Sourcing from WordPress
This guide will walk you through the process of using Gatsby with WordPress and WPGraphQL.
WordPress is a free and open-source content management system (CMS). Let’s say you have a site built with WordPress and you want to pull the existing data into your static Gatsby site. You can do that with gatsby-source-wordpress. Let’s begin!
Note: this guide uses the
gatsby-starter-default to provide you with the knowledge necessary to start working with WordPress but if you get stuck at some point of the guide feel free to use
this example to gain extra insights.
This guide assumes that you have a Gatsby project set up along with a WordPress instance with the appropriate plugins. If you need to set up a Gatsby project, head to the Quick Start guide, then come back. For information on configuring your WordPress instance, checkout the docs before continuing.
Essentially the Gatsby home base. The two things defined here initially (in the starter) are
plugins you can add to enable new functionalities on your site.
Now that you have some understanding of project structure let’s add fetching WordPress data functionality. There’s a plugin for that.
gatsby-source-wordpress is Gatsby’s plugin for sourcing data from WordPress sites using the WPGraphQL API. You can install it by running the following command:
gatsby-config.js, add your WordPress site’s url, all other config is optional but recommended.
Note: If your config varies from what is shown above, for instance, if you are securing your WordPress instance with Basic Auth, please refer to the plugin docs for more information on how to set up other options required for your use case.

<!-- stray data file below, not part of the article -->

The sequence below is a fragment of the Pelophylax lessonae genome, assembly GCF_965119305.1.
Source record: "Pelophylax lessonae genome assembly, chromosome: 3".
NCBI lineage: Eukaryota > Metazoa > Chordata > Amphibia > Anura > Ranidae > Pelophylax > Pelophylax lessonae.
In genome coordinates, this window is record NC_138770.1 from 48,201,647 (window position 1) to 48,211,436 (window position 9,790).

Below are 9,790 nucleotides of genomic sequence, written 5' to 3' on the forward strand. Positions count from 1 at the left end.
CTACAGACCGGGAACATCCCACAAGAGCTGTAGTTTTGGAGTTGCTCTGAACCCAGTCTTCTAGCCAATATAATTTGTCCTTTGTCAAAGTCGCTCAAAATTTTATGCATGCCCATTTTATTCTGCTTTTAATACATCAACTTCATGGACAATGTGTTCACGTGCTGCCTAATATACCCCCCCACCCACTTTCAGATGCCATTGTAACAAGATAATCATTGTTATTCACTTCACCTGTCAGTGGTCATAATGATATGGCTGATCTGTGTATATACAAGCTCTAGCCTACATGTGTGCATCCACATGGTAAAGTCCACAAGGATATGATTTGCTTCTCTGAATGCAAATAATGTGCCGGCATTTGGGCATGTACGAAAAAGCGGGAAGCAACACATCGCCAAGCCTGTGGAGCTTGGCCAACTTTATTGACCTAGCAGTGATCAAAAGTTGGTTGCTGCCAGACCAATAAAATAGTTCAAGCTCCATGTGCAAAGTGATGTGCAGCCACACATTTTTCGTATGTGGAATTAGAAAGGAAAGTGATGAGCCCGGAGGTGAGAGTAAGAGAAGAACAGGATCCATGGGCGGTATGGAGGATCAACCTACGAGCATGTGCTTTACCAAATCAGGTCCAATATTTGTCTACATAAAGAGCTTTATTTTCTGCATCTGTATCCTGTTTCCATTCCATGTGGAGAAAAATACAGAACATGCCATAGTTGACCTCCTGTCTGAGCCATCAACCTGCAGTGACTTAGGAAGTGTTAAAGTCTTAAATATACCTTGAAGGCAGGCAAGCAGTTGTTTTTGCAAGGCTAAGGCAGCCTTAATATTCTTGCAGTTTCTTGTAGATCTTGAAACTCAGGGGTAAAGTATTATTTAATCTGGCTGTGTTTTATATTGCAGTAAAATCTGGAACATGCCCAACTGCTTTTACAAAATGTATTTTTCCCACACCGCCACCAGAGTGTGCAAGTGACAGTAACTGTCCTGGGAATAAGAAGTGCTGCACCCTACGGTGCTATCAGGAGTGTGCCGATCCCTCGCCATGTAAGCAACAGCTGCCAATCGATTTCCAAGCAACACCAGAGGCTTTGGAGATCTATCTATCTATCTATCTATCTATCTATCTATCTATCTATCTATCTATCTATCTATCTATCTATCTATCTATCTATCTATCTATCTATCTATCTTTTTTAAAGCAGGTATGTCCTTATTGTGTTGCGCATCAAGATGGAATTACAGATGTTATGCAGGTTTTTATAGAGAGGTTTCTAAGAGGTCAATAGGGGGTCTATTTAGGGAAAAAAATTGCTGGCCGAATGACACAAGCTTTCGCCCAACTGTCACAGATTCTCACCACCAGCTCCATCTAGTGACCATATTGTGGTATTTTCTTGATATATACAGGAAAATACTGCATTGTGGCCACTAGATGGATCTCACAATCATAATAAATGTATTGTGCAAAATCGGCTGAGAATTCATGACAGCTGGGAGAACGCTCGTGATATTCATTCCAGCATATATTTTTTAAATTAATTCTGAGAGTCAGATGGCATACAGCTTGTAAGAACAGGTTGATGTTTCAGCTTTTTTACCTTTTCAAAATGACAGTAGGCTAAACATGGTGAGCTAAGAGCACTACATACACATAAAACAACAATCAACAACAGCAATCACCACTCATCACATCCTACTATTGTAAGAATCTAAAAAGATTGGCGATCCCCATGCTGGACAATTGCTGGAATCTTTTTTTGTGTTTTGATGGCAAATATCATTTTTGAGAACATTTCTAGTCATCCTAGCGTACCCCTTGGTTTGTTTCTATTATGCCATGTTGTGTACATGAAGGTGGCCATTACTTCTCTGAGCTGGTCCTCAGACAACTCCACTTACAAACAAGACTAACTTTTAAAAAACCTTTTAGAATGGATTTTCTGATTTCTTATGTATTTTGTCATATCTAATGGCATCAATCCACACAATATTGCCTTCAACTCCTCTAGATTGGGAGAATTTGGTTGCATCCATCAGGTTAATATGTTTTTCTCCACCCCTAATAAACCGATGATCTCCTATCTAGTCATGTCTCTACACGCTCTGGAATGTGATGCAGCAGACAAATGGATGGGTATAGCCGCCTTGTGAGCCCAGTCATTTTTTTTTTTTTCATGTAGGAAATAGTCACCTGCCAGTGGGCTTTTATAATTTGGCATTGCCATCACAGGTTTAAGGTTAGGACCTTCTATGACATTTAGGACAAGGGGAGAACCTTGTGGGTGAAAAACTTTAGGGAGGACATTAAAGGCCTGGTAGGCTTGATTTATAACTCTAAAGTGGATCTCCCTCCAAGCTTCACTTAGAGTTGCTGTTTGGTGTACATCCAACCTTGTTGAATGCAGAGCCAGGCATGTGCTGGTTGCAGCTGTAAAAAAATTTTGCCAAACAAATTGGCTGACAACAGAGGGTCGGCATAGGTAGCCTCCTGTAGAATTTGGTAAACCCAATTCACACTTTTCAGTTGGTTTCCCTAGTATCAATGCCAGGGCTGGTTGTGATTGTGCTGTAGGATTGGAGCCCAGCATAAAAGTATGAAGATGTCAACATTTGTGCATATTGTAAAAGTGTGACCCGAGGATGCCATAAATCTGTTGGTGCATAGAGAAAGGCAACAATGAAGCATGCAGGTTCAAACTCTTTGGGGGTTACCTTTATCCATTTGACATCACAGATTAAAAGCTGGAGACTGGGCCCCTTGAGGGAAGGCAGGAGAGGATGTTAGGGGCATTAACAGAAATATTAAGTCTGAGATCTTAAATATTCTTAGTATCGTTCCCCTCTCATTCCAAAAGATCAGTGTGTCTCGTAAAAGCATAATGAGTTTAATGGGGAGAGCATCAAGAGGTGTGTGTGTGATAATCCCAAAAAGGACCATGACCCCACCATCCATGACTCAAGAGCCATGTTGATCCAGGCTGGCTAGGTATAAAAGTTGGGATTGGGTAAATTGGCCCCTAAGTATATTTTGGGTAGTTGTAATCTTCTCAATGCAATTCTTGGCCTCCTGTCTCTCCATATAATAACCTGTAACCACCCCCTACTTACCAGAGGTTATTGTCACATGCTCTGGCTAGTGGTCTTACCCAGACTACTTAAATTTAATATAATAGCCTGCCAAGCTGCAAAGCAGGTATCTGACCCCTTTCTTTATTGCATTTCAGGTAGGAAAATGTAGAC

Once your source plugin is pulling data, you can construct your site pages by implementing the
createPages API in
gatsby-node.js. When this is called, your data has already been fetched and is available to query with GraphQL. Gatsby uses GraphQL at build time; Your source plugin (in this case,
gatsby-source-wordpress) fetches your data, and Gatsby uses that data to ”automatically infer a GraphQL schema” that you can query against.
createPages API exposes the
The GraphQL function allows us to run arbitrary queries against the local WordPress GraphQL schema… like the site has a built-in database constructed from the fetched data that you can run queries against. (Source)
You can use the
gatsby-node.js from the plugin demo to get started. For the purpose of this guide, the code to construct posts works out of the box. It queries your local WordPress GraphQL schema for all Posts, iterates through each Post node and constructs a static page for each, based on the defined template.
After fetching data from WordPress via the query, all posts are iterated over, calling
createPage for each one.
A Gatsby page is defined as “a site page with a pathname, a template component, and an optional GraphQL query and Layout component.”
When you restart your server with the
gatsby develop command, you’ll be able to navigate to the new pages created for each of your posts at their respective paths.
In the GraphiQL IDE at
http://localhost:8000/__graphql you should now see queryable fields for
allWpPosts in the docs or explorer sidebar.
This was a very basic example meant to help you understand how you can fetch data from WordPress and use it with Gatsby. As the guide mentioned already, if you got stuck, you can have a look at example repo, which is a working example created to support this guide.